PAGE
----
Tuscany is a great choice for families looking for a fun and relaxing break. There are plenty of attractions here for kids – big and small, young and teens – enough to fill every day of your holiday in Tuscany.
Get their adrenaline going with the thrills and spills of white-water rafting or shooting down the region’s highest slide. Take them to meet the wilder residents of Tuscany at one of Italy’s top nature parks. Help them learn to make ice cream and get crafty at a top museum. Explore cool caverns together beneath Tuscany’s mountains or take a boat out to see the village drowned in a lake. Climb trees, do picnics in the forest, cycle down the rolling hills, swim, play tennis, visit an acquarium. And introduce them to Pinocchio or Tyrannosaurus Rex.
The region is a quietly child-friendly destination and, with savvy planning, families can revel in a wonderful choice of creative, educational, culinary and old-fashioned fun things to see, do and experience.
1. Fascinating museums in Florence
Fascinating museums – some interactive, others with creative workshops and tours for children – make Florence a favourite for families with children who are school age and older. For the under fives, gentle riverside ambles, vintage carousels, fantastic gelaterie (ice-cream shops) and a vast choice of dining options add appeal.
Some examples: Palazzo Vecchio is the seat of the municipality and a wonderful museum open to the public. Here, the Mus.e Association organises daily activities for families for children of different ages, starting from 4 years old (activities are held in Italian, English, French, Spanish).
At the museum's information desk, you can also rent a "Kit for Families" (recommended for children 6 years and above) for your self-guided visit. The kit offers a map and other tools that will make visiting the museum even on your own really fun (the kit is in Italian, French and English).
The Leonardo da Vinci Museum is obviously completely dedicated to this genius who wasn't just a painter. The small but interesting museum is located in the center of Florence, just down a street off from the Duomo. The museum has reconstructions of various civil engineering, military and flying projects designed by the genius of the Renaissance, some of which were found in his famous Leonardo's Codex.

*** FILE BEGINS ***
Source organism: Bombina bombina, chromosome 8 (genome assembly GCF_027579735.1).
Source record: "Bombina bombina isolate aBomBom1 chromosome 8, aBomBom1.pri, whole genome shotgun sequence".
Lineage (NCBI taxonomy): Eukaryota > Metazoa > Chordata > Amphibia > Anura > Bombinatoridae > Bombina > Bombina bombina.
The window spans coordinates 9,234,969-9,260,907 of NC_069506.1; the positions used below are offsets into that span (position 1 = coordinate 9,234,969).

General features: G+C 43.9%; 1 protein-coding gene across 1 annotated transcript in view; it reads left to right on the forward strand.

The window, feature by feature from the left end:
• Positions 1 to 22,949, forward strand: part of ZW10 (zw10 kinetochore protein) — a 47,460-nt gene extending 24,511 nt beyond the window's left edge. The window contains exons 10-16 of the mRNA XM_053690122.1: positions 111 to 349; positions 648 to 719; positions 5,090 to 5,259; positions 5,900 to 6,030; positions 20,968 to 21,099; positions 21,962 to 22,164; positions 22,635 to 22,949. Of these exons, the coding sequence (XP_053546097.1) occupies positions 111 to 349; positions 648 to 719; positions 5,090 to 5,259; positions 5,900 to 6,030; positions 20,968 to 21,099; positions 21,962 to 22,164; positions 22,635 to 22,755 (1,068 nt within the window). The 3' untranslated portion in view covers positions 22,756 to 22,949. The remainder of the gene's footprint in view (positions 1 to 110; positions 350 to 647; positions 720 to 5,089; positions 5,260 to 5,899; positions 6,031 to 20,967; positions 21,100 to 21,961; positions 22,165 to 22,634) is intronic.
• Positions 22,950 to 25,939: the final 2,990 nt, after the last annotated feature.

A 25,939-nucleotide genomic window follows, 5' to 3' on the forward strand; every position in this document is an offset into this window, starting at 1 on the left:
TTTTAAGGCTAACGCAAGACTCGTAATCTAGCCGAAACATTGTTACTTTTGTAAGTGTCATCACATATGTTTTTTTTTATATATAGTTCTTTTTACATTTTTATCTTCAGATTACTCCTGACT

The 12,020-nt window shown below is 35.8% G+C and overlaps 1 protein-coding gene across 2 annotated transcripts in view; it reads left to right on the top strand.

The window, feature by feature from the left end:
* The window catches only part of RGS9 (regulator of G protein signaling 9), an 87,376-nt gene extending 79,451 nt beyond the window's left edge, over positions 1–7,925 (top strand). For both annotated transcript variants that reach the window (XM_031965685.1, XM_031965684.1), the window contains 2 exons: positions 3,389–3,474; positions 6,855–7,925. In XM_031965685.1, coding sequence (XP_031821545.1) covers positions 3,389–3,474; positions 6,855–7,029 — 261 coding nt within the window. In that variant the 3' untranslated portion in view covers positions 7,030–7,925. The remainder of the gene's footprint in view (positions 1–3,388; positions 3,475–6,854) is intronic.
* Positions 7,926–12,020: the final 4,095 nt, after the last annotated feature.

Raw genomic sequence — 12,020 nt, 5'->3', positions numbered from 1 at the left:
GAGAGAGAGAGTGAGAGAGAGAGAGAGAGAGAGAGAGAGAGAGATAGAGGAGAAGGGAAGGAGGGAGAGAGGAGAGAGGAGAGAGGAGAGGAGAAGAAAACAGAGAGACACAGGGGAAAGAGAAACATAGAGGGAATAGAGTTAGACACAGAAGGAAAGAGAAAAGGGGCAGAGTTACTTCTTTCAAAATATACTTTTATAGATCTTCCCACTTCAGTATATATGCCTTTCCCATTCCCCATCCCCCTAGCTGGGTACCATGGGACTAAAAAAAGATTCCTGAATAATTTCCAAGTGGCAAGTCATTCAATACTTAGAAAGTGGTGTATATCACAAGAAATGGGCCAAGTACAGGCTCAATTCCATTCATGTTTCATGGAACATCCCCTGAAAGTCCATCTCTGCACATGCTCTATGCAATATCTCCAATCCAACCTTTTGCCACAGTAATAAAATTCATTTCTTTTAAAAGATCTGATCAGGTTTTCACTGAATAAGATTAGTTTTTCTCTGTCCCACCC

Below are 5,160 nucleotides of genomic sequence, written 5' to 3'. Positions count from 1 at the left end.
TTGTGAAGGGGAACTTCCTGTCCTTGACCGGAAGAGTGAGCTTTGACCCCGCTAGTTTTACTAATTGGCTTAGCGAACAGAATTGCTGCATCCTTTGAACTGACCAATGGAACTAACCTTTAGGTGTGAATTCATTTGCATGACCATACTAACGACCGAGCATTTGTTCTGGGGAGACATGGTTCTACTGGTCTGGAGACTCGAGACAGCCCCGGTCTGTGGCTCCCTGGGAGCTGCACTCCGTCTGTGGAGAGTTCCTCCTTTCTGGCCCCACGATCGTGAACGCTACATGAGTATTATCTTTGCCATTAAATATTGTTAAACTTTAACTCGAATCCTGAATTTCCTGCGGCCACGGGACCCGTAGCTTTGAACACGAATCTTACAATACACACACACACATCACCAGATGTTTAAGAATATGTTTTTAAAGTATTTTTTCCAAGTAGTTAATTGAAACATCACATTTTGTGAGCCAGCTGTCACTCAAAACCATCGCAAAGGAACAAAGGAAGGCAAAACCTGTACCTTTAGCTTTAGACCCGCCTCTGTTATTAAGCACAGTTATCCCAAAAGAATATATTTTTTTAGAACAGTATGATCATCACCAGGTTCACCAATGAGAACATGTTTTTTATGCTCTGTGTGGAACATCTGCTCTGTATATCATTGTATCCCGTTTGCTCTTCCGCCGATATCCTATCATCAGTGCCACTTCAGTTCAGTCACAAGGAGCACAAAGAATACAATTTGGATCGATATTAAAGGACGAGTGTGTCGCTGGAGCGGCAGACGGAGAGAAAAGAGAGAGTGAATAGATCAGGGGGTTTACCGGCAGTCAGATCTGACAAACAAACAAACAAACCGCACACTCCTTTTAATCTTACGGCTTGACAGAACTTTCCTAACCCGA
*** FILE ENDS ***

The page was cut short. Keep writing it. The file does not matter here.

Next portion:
Several machines in the museum are interactive and this is certainly the part that kids love the most, even the younger ones which can experience directly the operation of these reproductions. Next to each machine you will find a detailed description which allows you to understand its use and eventually explain it to your children (or maybe even the opposite!).
2. Amusement parks
Tuscany has its share of family-focused attractions, including theme parks, zoos, and water parks.
- Discover the world of Pinocchio, who was created by a Tuscan writer, at Pinocchio Park in Collodi.
- Ride a roller coaster at Cavallino Matto amusement park.
- See animals from near and far at the Giardino Zoologico or the Zoo at Poppi.
- Zip down waterslides and play in pools at one of two Acqua Village water parks in the region.
Being in Tuscany with kids can be a great excuse to hang out with local families at kid-centric attractions.
The Cavallino Matto is the largest amusement park in Tuscany, open from March to October of each year. The park, the name of which means "The Crazy Little Horse" in Italian, is situated on 60,000 square metres of pine forest near the Marina di Castagneto Carduccio, a beach on the Tyrrhenian Sea and includes rides and dining facilities.